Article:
7.  Your 2nd and all other threads need not be nearly as long as the first one.  I like to use a thread 3 ft in length.  Leaving a tail of about 3 inches long, run the needle through your beads in an upward diagonal manner exactly the way you did to finish a thread.  You will double back several times and check to ensure the thread is not going to work its way free … tug on the working thread.  Bring your needle up in the exact same spot as where you ended.

8.  Continue working until you run out of pattern.  The last row must be even all around – don’t end in the middle of the row.  If you have lots of thread left in your needle, don’t end and cut the thread off.  Jump to Lesson 8 – Bottom’s Up.

6.  The designs I listed in Lesson 6 have no colour notations.  It is your choice what colours to use.  As mentioned, if you add your favourite colour as the basic, you will enjoy the process a whole lot more.  Keep a balance of bright shiny beads and flat matte beads.  The play of light on the different bead finishes adds to the design.  But, a little goes a long way. 

I hope you enjoy your first project, Niki.

GLOSSARY: 

Tubular Peyote Stitch:  A technique in which a hollow tube is created by adding a bead in the space between 2 beads of the previous round.

Stop Bead:  A bead through which the needle passes twice  to keep all the beads on the thread.  After the first 3 rows it acts as a weight to help identify  and keep the long tail away from the working thread.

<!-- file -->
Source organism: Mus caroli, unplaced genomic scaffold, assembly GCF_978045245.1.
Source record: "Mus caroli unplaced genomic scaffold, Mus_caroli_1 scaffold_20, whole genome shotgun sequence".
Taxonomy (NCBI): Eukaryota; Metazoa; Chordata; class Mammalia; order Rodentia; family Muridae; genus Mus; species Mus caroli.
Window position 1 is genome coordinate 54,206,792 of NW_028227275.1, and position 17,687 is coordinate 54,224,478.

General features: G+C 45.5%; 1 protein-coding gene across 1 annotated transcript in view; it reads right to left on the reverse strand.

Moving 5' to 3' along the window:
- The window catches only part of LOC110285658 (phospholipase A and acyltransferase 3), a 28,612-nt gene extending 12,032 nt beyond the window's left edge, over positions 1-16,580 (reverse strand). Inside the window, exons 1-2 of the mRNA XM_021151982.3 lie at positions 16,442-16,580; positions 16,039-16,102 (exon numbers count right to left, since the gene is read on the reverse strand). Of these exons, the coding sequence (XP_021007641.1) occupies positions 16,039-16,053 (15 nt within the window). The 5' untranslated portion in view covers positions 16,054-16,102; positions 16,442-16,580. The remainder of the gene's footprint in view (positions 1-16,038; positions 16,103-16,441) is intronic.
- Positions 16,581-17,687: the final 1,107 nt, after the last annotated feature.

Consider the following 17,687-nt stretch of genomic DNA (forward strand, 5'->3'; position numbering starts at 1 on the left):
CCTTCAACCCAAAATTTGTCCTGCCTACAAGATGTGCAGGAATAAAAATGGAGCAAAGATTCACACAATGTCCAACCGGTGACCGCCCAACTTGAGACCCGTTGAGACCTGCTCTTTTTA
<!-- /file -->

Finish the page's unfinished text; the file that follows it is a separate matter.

Working Thread:  The thread going from a bead and through the eye of the needle.  It becomes evident once some beads are added.  ‘Working Thread’ becomes a helpful shorter term when describing complicated needle movement.

Copyright © 2008 Helene Turnbull.  All rights reserved.  No part of this work covered by the copyrights hereon may be reproducted or used in any form or by any means – graphic, electronic, or mechanical, including photocopying, recording, taping, or information storage and retrieval systems – without written permission of the author.

Niki.Tasha – Lesson 6 – Amulet Bag

It is my hope, Niki, that you will have all the bits and beads you will need so you can begin beading on the weekend.  I forgot to mention it in my Lessons 5 and 6, that it would be a good idea to have a mixture of texture.  If you have shiny beads, and 1 colour that is a matte finish.  If all the beads are shiny people can’t see the subtleties of the design. 

I don’t know what your weekly schedule is like, how much time you have to call your own.  But I do know my own schedule:  I will be carving out some evening time after dinner to get beading on this project.

An amulet bag has been used by our First Nations since before recorded time.  It is a small pouch on a leather cord worn around the neck and inside the personal totem or good luck charm was carried.  

Making an amulet bag gives you a good opportunity to think about yourself:  how you would describe yourself in 30 seconds or less.  Sometimes the answers are along the lines of ” I am the supervisor of x number of people” or “I have 6 children.”  That tells somebody of what you do but not what you are.  Reflect on your likes and dislikes, how you want people to remember you after you leave.  Consider what influences you:  is it Nature in all its glorious colours that inspires you?  Is it the texture of something that draws you to it? 

If you were an animal, what animal would you be?  If you were a flower, what flower would you be?  If you were music, what would you sound like?  Asking questions like that helps define who you are.  And it helps determine what your personal totem is.  I have a sister who is a peacock and a bird of paradise flower.  But her totem is a teddy bear.  My older sister’s totem is a horse, a thoroughbred.  Me?  I am a rubber duckie.  What is your totem?